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Now, on to today’s yokai:
Ubagabi (姥ヶ火, うばがび)
Ubagabi is another kind of hi-no-tama, or fireball yokai, a topic we’ve seen quite a few of on this blog. The name literally means “old hag fire.” Ubagabi is found on rainy nights in Osaka, and appears as a 1 foot diameter ball of flame with, just as the name suggests, the face of an old woman in it. There are a couple of stories connected to it:
According to one account from Osaka, a man was walking the road late at night when an Ubagabi flew out of the darkness and hit him in the face. Afterwards, when he got a closer look at the thing that hit him, it turned out to be a chicken… However, while he was inspecting the chicken closer, it turned back into an ubagabi and flew away.
The story ends there, but while it may seem that the man got away safely, he probably didn’t. According to legend, ubagabi have the uncanny ability to fly up to 4 kilometers in the blink of an eye, bounce off of someone’s shoulder, and then carry on into the darkness. However, anyone they bounce off of like that ends up dying within three years. However, if you are quick, and you shout “Abura-sashi!” (oil thief) just as she comes flying at you, she will vanish. The reason for that follows:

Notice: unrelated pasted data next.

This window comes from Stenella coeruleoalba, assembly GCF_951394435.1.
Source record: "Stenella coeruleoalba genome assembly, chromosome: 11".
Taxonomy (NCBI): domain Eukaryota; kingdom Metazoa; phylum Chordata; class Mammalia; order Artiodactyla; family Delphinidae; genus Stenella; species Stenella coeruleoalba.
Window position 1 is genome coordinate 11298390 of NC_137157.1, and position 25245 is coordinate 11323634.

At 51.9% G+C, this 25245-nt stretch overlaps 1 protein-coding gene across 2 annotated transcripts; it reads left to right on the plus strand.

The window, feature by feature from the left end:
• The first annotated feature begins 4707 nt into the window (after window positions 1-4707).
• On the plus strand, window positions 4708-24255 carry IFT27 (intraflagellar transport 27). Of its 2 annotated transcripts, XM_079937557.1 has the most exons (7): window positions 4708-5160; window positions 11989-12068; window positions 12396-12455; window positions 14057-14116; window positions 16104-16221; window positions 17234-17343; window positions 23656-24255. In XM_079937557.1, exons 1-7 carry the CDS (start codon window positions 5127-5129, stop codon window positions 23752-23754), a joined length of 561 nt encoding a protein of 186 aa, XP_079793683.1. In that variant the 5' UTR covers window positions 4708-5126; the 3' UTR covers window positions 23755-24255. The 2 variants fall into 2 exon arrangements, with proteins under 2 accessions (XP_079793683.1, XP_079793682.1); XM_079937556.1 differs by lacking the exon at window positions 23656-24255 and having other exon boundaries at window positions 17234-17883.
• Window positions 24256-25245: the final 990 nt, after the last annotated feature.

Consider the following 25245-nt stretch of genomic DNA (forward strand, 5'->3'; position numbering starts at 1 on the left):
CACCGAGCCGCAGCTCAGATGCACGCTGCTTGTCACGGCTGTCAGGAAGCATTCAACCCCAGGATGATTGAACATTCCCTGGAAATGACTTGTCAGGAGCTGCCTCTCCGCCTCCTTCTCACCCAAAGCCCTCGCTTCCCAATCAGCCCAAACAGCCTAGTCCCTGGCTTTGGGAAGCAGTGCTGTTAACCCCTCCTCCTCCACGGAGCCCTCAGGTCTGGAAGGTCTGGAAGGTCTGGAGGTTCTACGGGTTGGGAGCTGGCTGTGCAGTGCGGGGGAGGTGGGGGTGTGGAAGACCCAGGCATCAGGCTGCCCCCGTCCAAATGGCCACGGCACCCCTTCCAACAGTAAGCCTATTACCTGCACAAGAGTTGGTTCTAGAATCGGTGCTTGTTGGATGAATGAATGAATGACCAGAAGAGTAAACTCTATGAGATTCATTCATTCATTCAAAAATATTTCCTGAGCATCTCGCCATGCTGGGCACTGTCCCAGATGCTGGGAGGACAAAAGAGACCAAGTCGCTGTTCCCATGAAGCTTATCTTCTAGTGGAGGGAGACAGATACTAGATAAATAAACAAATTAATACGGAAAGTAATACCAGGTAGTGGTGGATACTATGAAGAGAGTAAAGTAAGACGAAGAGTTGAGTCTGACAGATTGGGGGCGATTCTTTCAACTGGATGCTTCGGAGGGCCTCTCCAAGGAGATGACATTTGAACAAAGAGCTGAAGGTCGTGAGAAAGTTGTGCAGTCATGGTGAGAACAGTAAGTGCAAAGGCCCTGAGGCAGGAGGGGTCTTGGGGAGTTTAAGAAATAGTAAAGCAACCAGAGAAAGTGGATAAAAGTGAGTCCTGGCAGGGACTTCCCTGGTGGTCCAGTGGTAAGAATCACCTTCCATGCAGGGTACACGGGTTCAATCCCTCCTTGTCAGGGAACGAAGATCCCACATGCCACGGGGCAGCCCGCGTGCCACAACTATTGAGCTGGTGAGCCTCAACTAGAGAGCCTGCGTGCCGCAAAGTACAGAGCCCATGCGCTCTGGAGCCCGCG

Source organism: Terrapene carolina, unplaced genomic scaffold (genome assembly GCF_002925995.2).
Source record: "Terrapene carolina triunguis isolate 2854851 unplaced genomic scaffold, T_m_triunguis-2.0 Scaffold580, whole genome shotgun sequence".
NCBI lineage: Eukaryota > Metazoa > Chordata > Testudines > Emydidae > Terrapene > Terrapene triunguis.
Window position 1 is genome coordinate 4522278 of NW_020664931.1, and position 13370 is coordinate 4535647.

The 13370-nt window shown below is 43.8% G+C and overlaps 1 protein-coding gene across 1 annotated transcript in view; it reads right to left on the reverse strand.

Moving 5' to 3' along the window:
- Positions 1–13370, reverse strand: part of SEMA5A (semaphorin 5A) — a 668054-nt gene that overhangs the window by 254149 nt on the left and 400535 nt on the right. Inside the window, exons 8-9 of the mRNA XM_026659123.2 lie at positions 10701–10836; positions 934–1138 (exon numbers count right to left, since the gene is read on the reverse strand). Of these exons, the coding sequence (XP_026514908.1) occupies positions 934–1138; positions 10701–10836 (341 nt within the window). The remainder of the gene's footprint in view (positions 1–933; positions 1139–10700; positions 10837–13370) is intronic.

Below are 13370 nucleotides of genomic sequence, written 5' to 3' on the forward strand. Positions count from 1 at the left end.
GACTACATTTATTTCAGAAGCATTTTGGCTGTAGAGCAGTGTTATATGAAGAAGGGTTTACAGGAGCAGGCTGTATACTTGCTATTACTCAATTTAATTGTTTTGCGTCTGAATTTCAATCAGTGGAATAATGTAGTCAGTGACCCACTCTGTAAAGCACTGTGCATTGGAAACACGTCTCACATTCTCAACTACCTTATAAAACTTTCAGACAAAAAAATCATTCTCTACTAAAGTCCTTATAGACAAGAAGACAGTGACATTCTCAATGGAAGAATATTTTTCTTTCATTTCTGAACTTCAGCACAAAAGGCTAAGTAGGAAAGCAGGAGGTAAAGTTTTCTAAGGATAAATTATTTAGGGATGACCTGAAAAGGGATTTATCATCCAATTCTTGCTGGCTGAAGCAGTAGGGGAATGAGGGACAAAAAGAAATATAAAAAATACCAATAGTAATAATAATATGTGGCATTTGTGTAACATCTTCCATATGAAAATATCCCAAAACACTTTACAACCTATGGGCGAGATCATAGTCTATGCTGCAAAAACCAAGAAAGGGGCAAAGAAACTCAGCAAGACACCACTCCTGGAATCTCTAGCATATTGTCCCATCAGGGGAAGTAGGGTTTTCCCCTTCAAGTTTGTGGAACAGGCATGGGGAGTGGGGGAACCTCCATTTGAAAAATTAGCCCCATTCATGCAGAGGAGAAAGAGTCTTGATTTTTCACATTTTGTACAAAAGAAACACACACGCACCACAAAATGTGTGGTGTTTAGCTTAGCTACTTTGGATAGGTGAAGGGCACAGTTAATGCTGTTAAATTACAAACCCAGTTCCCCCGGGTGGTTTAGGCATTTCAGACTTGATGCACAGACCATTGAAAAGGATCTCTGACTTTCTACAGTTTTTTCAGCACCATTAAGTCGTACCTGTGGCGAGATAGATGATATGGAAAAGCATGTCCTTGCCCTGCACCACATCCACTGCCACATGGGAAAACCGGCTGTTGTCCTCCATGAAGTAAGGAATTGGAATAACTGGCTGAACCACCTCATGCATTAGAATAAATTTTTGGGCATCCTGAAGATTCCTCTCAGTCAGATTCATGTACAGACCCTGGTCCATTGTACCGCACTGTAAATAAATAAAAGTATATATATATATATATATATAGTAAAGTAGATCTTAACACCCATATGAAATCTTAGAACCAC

Long ago there was an old woman in Osaka who stole the precious lamp oil from the Hiraoka shrine. (You’ll remember from Sōgenbi the other day how terrible a crime it is to steal oil!) She was caught by the shrine’s priest and her crime was exposed, and after that the people of her village shunned her for being an oil thief. So great was her shame that she went to the pond behind Hiraoka shrine and committed suicide, after which she turned into an ubagabi. To this day, the pond behind Hiraoka shrine is called “Ubagabi-ike” (the pond of the Ubagabi). And that is why if you see an ubagabi and accuse it of being an oil thief, it will vanish out of shame and embarrassment.